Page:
Site icon German Culture

Bombings and air-raids during WWII

dresden-bombingBy Dorothea von Schwanenfluegel Lawson

I would like to share with you one more episode of my life. Let’s fast-forward to Berlin. The year is 1944.

Bombings had become the order of the day & so had air raids. In April, our suburb was under attack & bombs were detonating everywhere with earsplitting blasts as if all the houses were going to be leveled. People outside were screaming “Fire, fire!” but no one dared to leave their shelter to help. The whole area was trembling violently like an earthquake under the intensity of the repeated bombing, until there was a deafening quietness, & then the “all clear” signal sounded.

One of my neighbor’s houses had taken a direct hit & stood in flames, spreading an infernal heat. The women rushed for garden hoses, but the front lawn was gone. A monstrous crater took its place, but worse than that, the water had somehow been cut off. Of course the fire department only responded to fires in public buildings & we were left to our own resources. Our neighbors managed to pull out some luggage & bedding at the last minute. Then they sat on the lawn among their rescued belongings, looking rather forlorn. Numb & in total shock, they helplessly watched the flames devouring their home with all of its beautiful antique furniture, paintings & memories, until it finally collapsed with an ear-splitting crash. All was lost except for their few possessions in the suitcases, which looked like a treasure to them.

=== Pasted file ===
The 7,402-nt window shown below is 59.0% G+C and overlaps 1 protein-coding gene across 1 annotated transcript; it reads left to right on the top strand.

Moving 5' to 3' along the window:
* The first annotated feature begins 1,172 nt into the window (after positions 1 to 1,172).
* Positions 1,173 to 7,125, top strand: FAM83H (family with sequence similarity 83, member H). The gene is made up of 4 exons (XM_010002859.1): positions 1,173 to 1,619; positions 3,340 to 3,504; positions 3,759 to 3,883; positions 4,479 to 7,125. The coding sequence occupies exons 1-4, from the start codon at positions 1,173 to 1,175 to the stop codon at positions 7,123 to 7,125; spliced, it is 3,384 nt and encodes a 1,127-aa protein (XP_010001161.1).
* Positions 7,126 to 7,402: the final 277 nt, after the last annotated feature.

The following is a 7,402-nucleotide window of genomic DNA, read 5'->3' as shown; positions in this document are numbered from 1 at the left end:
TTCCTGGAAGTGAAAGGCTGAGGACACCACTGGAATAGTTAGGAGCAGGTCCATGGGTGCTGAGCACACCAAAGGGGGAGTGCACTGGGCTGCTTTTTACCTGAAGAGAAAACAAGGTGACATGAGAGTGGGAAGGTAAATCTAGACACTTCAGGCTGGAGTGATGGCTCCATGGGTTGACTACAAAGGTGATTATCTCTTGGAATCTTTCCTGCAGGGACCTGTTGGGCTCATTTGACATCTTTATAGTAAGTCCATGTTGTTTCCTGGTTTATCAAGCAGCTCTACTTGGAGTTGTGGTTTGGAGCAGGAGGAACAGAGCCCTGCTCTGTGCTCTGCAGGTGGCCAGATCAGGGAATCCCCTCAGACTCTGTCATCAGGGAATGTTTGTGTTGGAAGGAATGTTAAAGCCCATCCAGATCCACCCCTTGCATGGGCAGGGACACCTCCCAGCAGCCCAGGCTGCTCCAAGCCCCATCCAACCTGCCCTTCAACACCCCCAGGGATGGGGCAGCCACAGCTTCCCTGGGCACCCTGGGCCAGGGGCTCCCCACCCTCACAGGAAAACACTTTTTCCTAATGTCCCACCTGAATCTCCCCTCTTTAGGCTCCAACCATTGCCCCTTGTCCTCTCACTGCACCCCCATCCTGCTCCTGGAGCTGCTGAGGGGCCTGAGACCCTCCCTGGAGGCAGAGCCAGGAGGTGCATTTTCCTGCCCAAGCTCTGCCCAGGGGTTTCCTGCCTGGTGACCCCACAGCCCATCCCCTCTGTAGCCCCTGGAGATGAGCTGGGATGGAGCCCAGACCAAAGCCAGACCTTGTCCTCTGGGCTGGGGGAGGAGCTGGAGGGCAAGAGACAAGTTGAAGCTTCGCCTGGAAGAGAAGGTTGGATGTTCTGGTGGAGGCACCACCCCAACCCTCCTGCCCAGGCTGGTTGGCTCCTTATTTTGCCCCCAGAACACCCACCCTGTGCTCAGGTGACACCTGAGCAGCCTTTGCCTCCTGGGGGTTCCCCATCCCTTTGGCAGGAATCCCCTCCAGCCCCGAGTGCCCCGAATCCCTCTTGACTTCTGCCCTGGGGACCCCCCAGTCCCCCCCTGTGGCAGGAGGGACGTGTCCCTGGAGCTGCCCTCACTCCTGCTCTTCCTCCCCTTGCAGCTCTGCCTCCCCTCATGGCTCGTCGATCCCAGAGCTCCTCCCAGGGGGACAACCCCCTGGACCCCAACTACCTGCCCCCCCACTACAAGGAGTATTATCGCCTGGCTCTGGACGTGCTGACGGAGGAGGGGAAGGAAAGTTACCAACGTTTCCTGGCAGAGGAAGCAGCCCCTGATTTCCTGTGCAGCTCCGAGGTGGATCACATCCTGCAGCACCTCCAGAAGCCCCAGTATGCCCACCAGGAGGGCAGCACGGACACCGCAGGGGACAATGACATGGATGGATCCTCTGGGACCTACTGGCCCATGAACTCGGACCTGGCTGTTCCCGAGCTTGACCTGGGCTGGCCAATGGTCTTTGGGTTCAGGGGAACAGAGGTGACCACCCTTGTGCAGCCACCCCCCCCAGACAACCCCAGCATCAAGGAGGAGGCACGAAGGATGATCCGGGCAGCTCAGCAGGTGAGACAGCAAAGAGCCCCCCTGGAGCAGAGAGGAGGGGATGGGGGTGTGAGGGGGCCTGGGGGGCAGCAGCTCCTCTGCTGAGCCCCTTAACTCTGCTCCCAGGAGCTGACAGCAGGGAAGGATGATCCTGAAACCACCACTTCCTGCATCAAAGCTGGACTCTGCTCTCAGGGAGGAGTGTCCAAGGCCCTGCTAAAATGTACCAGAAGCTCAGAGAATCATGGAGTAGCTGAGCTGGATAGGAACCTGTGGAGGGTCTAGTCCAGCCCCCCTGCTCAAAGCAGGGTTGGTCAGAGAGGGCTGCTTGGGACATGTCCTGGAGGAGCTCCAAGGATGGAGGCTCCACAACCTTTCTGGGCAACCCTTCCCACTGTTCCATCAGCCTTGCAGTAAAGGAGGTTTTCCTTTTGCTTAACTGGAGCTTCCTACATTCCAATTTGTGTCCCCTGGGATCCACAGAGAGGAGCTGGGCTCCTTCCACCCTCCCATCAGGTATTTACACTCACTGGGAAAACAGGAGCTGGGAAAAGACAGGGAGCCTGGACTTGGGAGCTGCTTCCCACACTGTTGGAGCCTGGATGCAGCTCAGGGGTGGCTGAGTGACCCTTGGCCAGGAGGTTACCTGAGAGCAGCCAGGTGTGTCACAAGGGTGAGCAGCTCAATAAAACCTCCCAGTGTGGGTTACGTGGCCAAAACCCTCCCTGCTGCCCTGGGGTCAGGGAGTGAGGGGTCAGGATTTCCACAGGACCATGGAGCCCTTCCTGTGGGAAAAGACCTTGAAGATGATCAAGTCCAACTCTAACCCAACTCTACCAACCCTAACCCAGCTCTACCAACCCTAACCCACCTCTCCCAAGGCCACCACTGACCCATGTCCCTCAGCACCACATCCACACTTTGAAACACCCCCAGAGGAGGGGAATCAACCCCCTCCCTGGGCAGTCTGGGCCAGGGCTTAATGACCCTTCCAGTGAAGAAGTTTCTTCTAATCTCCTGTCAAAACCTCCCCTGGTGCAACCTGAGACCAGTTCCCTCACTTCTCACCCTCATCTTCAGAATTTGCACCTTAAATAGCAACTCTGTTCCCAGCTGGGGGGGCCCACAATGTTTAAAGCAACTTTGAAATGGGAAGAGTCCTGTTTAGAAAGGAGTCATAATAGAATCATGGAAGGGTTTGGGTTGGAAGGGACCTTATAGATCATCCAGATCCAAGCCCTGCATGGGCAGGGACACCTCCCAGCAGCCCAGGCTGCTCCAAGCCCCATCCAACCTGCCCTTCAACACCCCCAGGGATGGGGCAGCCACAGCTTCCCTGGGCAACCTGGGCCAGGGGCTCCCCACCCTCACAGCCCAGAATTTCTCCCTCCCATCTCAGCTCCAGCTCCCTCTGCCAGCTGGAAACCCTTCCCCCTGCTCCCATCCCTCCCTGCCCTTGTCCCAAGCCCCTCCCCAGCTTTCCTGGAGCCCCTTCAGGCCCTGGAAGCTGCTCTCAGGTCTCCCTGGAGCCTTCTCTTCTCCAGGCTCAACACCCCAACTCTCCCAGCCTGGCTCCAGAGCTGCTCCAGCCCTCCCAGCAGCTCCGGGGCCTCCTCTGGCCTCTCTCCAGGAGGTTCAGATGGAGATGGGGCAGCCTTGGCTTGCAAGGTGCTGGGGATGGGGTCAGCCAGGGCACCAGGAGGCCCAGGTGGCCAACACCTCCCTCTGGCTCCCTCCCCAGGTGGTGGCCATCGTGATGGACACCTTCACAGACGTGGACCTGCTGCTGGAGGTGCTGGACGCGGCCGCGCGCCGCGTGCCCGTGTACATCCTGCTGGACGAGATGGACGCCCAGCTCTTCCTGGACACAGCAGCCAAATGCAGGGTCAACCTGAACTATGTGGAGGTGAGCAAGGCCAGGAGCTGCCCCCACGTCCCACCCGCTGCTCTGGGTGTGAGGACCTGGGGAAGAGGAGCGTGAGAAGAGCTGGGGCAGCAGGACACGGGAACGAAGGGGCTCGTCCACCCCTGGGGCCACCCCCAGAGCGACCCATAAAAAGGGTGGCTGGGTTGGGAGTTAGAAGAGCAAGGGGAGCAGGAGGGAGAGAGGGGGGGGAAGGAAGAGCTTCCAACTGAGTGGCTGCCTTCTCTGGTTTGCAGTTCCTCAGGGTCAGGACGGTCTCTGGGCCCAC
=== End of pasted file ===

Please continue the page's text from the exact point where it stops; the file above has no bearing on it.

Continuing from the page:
We didn’t escape damage either, but that’s another story!

You know, the positive spirit & jokes kept us going. I will share one more with you:

A man appears at the registrar’s office. “I want my name changed.” “Oh, but what is your name?” asks the official. “My name is Adolph Stinktier (skunk).” “I understand,” says the official. “How embarrassing. Would you prefer to be a Mr. Miller or Meyer or ..?” “No, no,” interrupts the man. You misunderstand completely. I do not mind the ‘Stinktier’ at all, but I do not want to be an ‘Adolf’ anymore!”

There isn’t enough space here to talk about my entire life. During the U.S. Army occupation we survived by my working as a cook in a military officers mess. Unfortunately I had no experience & only knew how to cook soups where the main ingredient was water. But where there’s a will, there’s a way! If you want to follow more of my adventures, I invite you to read excerpts from my book Laughter Wasn’t Rationed at This is my publisher’s website & you can also leave messages for me there. I hope you will also enjoy the many photos.

It has been a pleasure to share a few of my experiences with you. I do hope that other people may do the same. Good-bye for now & Auf Wiedersehen!

Related articles:
“Aryanization” of Germany in 1933 and mass book burning
World War Memories

Exit mobile version